Surrey health conference to strengthen Canada-India ties

INTERNATIONAL health representatives, medical experts and researchers – including several from Simon Fraser University – are in Surrey June 19-22 for the Canada India Networking Initiative CINI 2014 conference.

The event is focusing on health and civil society in four key areas, including nursing and allied health education, health-technology and the economy, chronic disease management, including innovations for sustainable health care, and the role of yoga, science and modern medicine in mental, social, and physical wellness.

Representatives from several leading institutes in India are among those joining in the discussions on practical solutions to improving health in the general population and in particular the South Asian population, both in Canada and South Asian countries.

New research related to treatment, social and public policy, prevention, and innovation is being showcased.

Scott Lear, an SFU health sciences professor, is scheduled to address more than 500 guests at a banquet June 20, where he will be discussing several research projects involving the South Asian community, including an ongoing study on child obesity in Canada and India, and another on the role that excess inner abdominal body fat in those of South Asian descent plays on increased risk for diabetes and heart disease. His team is also looking at the role of exercise in reducing this excess fat.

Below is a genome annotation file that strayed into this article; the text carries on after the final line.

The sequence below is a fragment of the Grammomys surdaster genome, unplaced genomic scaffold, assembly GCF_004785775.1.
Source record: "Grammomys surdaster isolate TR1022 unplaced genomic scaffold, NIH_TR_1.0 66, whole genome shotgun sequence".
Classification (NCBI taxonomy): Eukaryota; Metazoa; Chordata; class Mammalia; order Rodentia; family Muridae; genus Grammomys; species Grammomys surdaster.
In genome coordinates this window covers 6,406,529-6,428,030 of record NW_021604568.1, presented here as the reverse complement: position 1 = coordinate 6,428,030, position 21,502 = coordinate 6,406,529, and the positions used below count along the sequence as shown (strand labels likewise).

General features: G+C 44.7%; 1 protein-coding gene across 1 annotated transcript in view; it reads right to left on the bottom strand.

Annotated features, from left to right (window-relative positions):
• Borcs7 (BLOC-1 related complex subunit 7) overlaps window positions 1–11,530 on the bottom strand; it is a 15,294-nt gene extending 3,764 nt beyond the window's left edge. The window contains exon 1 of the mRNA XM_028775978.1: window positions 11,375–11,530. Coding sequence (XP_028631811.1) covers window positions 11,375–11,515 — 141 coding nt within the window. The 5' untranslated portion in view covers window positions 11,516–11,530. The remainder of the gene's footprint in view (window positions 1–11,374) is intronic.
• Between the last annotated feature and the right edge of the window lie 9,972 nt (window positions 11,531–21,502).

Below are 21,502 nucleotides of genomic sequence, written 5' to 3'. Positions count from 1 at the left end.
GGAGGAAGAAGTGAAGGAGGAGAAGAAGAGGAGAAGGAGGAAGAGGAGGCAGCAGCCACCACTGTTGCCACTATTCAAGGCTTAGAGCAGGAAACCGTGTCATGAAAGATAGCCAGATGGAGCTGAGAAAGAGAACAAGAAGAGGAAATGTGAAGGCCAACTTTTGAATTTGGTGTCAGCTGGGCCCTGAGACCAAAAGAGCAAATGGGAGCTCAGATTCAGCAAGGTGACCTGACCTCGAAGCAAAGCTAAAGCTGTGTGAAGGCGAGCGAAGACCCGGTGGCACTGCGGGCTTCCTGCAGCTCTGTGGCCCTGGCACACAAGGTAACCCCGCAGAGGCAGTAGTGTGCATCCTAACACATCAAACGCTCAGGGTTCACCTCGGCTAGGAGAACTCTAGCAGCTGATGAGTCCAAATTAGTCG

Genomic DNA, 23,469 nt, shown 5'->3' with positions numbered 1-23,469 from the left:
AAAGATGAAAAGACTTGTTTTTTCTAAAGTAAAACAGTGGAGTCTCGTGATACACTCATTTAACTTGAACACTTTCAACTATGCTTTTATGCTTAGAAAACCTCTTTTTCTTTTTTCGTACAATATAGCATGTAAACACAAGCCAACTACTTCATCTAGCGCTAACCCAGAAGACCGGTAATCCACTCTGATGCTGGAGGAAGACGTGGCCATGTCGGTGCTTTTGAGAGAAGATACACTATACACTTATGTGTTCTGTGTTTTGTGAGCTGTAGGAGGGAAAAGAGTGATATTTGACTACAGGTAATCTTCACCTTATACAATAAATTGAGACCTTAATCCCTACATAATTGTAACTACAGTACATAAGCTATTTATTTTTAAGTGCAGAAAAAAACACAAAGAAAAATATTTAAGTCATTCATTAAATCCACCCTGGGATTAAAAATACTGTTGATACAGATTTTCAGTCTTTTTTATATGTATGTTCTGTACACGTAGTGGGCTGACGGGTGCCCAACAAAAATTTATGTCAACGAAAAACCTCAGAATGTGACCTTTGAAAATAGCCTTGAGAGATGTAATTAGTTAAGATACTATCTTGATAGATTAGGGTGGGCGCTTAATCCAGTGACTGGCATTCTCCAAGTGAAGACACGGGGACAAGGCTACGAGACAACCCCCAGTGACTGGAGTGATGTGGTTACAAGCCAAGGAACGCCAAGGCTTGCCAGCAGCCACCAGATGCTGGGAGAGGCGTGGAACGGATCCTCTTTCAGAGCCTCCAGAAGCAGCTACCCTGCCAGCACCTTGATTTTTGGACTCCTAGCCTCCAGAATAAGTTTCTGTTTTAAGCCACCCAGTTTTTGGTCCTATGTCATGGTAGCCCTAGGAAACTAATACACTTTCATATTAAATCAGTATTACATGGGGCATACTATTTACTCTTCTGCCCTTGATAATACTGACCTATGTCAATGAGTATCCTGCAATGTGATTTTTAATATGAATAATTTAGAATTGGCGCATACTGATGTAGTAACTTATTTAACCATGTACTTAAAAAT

Dr. Ryan D’Arcy, an SFU professor and head of Health Sciences and Innovation at Surrey Memorial Hospital, and SFU’s VP Research Dr. Mario Pinto are also among participants.

“Our goal is that these discussions not only help us build healthier communities and enhance South Asian health, but also provide an immense opportunity to build strong links between Canada and India,” says conference chair Dr. Arun Garg, conference chair and President of the Canada India Network Society (

The conference is a follow-up to the 2010 Canada India Cardiovascular Health conference held at SFU’s Surrey campus, which resulted in key recommendations and fostered new partnerships to approach the issues related to global heart health.